Nobody wants that stuff anymore.....


Recently, a few young people were cleaning out their father's house. They came across their father's stamp collection. No one showed any interest and were ecstatic to get $300 and sold them to a neighbor.

Three of the stamps were sold at auction for over $25,000.

It was clear that someone wanted them.
It's the fault of the father. Not knowing his own hobby.
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Old 02-10-2018, 11:40 PM
 
26,591 posts, read 52,344,141 times
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Originally Posted by Yippeekayay View Post
Now that is different. Don't involve the parents and let the kids get your junk houses. They will love it for sure. A house -- ready for demolition or renovation -- will still be sought after by kids, or in this case, nieces and nephews.
Not junk... modest craftsman bungalows would be an apt description circa 1920's.
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Old 02-11-2018, 01:40 PM
 
Location: Southwest Washington State
21,933 posts, read 14,414,141 times
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Originally Posted by in_newengland View Post
I can't figure out why people don't want pianos anymore. My friend had a nice piano and I put it on CL for her. Not a peep. Finally she gave it to her cleaning lady. A music school did inquire about it but decided they didn't have room for it after all.

I think one of the problems could have been the cost of moving a piano but people used to buy pianos all the time.

I've finally decided to ditch just about everything (not really). I'm getting rid of crystal goblets and most sterling silver pieces. I've even gotten rid of my mother's 1940s spatula and slotted spoon on ebay. Turned out they were a certain desirable brand so I didn't just donate them.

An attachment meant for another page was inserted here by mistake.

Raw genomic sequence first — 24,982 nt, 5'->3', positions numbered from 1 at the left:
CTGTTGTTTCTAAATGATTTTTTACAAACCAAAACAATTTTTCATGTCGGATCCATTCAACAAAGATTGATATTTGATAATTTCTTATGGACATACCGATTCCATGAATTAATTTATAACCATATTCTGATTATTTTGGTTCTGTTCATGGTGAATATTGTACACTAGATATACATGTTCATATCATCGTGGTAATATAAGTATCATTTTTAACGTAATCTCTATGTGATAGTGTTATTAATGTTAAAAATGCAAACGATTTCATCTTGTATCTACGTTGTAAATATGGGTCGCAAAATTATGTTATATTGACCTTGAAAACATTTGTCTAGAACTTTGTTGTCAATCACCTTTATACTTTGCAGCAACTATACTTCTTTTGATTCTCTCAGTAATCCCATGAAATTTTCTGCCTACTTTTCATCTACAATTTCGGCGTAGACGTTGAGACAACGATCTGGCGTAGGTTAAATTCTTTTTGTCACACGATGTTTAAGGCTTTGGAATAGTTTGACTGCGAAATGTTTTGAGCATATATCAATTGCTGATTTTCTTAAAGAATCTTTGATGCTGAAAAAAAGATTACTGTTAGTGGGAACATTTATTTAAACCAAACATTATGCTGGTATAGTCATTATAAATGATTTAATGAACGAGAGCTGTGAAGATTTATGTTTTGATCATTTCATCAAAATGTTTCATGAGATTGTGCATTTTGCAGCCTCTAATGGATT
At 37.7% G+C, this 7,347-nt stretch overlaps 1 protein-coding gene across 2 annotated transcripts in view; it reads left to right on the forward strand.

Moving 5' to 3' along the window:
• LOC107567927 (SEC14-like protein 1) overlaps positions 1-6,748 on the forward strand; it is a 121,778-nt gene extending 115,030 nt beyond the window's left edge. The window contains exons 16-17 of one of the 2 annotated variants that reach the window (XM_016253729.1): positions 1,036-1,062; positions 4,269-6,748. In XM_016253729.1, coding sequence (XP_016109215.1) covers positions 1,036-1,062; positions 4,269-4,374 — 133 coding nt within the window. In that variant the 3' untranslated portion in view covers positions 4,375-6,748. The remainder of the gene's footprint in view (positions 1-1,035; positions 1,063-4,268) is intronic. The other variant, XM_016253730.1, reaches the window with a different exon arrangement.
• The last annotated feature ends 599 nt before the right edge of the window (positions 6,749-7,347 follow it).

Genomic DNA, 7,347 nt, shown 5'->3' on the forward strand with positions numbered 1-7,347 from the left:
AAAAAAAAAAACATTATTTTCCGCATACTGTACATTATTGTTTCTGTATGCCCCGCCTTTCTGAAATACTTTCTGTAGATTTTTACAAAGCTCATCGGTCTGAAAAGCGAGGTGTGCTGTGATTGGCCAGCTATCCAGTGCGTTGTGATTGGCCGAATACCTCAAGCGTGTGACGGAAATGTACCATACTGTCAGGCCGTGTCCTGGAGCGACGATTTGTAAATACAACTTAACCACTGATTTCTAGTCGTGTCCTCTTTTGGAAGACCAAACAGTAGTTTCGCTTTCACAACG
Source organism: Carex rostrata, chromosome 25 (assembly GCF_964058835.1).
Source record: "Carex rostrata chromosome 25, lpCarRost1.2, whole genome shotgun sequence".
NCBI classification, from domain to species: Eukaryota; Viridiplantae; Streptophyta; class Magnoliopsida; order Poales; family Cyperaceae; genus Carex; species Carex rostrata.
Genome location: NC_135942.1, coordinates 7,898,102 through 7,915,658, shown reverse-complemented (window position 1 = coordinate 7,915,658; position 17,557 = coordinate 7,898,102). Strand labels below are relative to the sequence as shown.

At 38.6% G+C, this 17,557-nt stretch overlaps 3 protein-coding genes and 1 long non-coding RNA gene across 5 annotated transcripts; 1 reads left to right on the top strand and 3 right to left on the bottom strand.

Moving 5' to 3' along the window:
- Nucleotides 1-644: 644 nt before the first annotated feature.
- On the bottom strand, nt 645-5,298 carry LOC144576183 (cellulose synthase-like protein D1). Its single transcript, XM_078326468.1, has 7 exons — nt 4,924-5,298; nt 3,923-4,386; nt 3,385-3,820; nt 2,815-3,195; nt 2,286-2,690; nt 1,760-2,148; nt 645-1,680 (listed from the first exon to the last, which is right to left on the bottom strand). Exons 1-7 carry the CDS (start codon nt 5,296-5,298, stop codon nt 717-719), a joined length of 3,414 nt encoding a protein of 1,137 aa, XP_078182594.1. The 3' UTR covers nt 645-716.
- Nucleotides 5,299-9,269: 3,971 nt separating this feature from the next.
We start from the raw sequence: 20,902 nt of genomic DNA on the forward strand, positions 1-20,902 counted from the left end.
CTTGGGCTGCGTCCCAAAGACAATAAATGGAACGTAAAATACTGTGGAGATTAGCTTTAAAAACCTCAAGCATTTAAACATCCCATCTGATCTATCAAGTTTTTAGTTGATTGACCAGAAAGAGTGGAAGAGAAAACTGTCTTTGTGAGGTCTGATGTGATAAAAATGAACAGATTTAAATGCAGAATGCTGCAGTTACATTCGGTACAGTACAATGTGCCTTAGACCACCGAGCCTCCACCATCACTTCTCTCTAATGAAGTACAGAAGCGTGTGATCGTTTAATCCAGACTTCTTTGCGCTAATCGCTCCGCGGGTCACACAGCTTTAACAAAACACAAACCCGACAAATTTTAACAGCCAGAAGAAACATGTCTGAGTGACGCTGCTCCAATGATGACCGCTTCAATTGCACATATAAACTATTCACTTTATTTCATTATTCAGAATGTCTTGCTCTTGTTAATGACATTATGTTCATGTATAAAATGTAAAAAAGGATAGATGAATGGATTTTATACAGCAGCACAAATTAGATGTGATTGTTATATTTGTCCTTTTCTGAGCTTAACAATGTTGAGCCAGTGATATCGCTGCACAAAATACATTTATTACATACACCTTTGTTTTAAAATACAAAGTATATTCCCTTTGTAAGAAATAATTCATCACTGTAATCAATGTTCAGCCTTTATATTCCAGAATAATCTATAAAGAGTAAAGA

People want the stuff from the 1950s, the stuff I grew up with and now detest. I just hope some things from our era survive long enough to become desirable again. Some things were very well made and of quality design. Hope it doesn't all get thrown out!
Yes, pianos don't sell. People don't play as much as they did. It can be hard to get rid of a spinet piano. And, if the insides are shot, it can cost quite a bit of money to get it fixed. But the older pianos do have better soundboards, I am told. And of course, some really older pianos have ivory keys, if they haven't already been plundered.
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Old 02-11-2018, 01:49 PM
 
Location: Southwest Washington State
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Originally Posted by Ultrarunner View Post
There is a huge market for colonial pieces... it would be a shame to toss after hundreds of years
I imagine the stuff that was dumped were 1950s copies of Early American furniture. That stuff is totally unwanted now. I am 71, and I never wanted it! Some Shaker pieces and some traditional pieces have good lines. But the standard mid century Early American stuff is simply unloveable. I am sure some Ethan Allen pieces are still wanted, but a lot of the other stuff is not authentic in any way.